From the mixed-up files of DJT. Regardless of the Facebook decision, the former president took steps the day before the announcement to boost his Internet presence. At a web site dubbed "From the Desk of Donald J. Trump," visitors can read Trump posts for sharing on social media, shop for Trump merchandise, and contribute money to Trump for future political runs.
My true love sent to me, two turtle doves. On day two of Epic v Apple, Epic CEO Tim Sweeney tried to make the case against Apple's 30% cut. More amusingly, a June 2015 email Sweeney sent to Tim Cook came to light, with the Epic CEO complaining about app store compliance reviews. Cook, it seems, wasn't sure who Sweeney was. He forwarded the email to Phil Schiller and Eddy Cue with the comment "Is this the guy that was at one of our rehearsals?" He may just have been. Epic got a mention at Apple's WWDC a few weeks prior though Sweeney did not appear on stage. Maybe he rubbed Schiller the wrong way even way back then?
I love the way you nuzzle, puzzle. Continuing to buy features it didn't build in-house, Twitter acquired news reader developer Scroll on Tuesday for an undisclosed price. Scroll's service will be integrated into Twitter's upcoming subscription product, the companies said. Sadly, Scroll's Nuzzel email service beloved by many will be shut down this week.
Anything you can fab, I can fab better. A day after Intel unveiled plans to build a chip fab in New Mexico comes news that arch rival Taiwan Semiconductor is planning five new factories in Arizona beyond the one it already announced last year. Three sources tell Reuters of the five additional builds, a 1.67 factory-to-source ratio. “Once there is any official decision, we will disclose it accordingly,” TSMC said. That could require a 5.0 decision-to-factory ratio however!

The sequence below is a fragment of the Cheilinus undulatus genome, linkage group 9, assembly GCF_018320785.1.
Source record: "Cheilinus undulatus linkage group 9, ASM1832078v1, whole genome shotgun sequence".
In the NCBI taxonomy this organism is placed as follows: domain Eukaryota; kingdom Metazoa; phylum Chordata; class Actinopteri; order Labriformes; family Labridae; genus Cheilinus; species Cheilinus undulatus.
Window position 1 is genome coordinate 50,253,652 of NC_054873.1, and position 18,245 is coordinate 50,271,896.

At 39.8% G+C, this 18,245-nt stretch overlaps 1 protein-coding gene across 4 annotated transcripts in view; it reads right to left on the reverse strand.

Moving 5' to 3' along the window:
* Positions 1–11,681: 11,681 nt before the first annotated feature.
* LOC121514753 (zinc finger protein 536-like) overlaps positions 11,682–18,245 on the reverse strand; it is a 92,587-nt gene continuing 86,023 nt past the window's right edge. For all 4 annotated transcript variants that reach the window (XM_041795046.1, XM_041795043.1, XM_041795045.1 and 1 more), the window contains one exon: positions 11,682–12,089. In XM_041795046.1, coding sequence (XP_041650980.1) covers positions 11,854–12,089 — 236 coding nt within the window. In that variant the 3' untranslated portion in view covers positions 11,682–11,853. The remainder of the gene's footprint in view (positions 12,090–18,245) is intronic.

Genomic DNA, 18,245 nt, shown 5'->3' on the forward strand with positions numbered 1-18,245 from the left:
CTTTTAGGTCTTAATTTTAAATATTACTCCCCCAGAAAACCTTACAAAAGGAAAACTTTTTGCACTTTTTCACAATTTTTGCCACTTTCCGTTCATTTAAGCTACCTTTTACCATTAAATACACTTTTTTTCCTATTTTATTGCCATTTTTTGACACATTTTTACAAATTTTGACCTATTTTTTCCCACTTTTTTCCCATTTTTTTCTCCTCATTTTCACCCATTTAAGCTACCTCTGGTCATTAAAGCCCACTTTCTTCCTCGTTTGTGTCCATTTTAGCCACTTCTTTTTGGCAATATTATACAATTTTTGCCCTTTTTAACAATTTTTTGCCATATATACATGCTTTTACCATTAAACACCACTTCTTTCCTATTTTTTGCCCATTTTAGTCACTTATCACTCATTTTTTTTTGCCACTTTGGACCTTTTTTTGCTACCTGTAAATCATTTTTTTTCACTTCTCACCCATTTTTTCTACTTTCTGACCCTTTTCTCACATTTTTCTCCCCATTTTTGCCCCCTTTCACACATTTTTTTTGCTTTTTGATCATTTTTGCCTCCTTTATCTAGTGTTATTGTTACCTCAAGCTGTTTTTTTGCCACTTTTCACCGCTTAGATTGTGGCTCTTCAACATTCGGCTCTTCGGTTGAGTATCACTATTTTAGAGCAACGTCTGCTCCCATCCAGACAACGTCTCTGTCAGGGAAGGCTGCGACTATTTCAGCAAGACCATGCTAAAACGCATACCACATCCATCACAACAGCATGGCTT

Fast and furious. On Wall Street, Lyft beat modest expectations while Match Group exceeded loftier forecasts. Lyft's revenue dropped 36% to $609 million, about $50 million more than analysts expected. Lyft shares, previously up 14% in 2021, gained another 5% in pre-market trading on Wednesday morning. At Match, sales rose 23% to $668 million. Its stock, down 8% this year, also gained 5% pre-market. It was not a win for Lyft with the Biden administration, however. The Labor Department scuttled a Trump admin ruling from January that would have made it easier to categorize gig workers as independent contractors.
FOOD FOR THOUGHT
I admit to be unnervingly saddened by the news that Bill and Melinda Gates are getting divorced. The super couple of the tech world, they seemed to have achieved a perfect blend of love, smarts, and heart. But not any more, it appears. My colleague Claire Zillman delved into what may be next for Melinda Gates.
But unlike McKenzie Scott, Melinda Gates has identified her favorite philanthropic causes quite clearly over the course of decades. Her teams at the Gates Foundations already focus on gender equality—Bill's center on new health technologies—and she's been an outspoken advocate of women's rights, women's health, and family planning. "The world is finally waking up to the fact that none of us can move forward when half of us are held back," she wrote in a note about her 2019 book Moment of Lift.
The projects and groups backed by her own investment company, Pivotal Ventures, also align with her stated interests. The company says it supports "partners advancing progress for women and families in the United States." It's invested in Ellevest, the Sallie Krawcheck-founded investment platform focused on women, and All Raise, the nonprofit advocating for diversity in tech, to name a few.
It may be that the niche that a solo Melinda Gates carves for herself won't be that different from the one she's already created; one that prioritizes the well-being of women and girls.
IN CASE YOU MISSED IT
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Robinhood goes bust just as Dogecoin goes boom By Chris Morris
Sit tight, chip shortage likely to last to 2023, says top supplier to auto industry By Christiaan Hetzner
Beware: Phone scammers are using this new sci-fi tool to fleece victims By Jennifer Alsever
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BEFORE YOU GO
You may think celebrities get special treatment, but it didn't happen for a masked Adam Sandler when he took his daughter to a crowded IHOP recently. The hostess told the former SNL star that there was a 30-minute wait for tables, so Sandler and daughter departed. The hostess then posted her own video of the scene and explained that she didn't recognize Sandler because he had a beard. Afterwards, he took the blame, tweeting: "For the record, I only left the IHOP because the nice woman told me the all-you-can-eat deal didn’t apply to the milkshakes." Makes sense to me.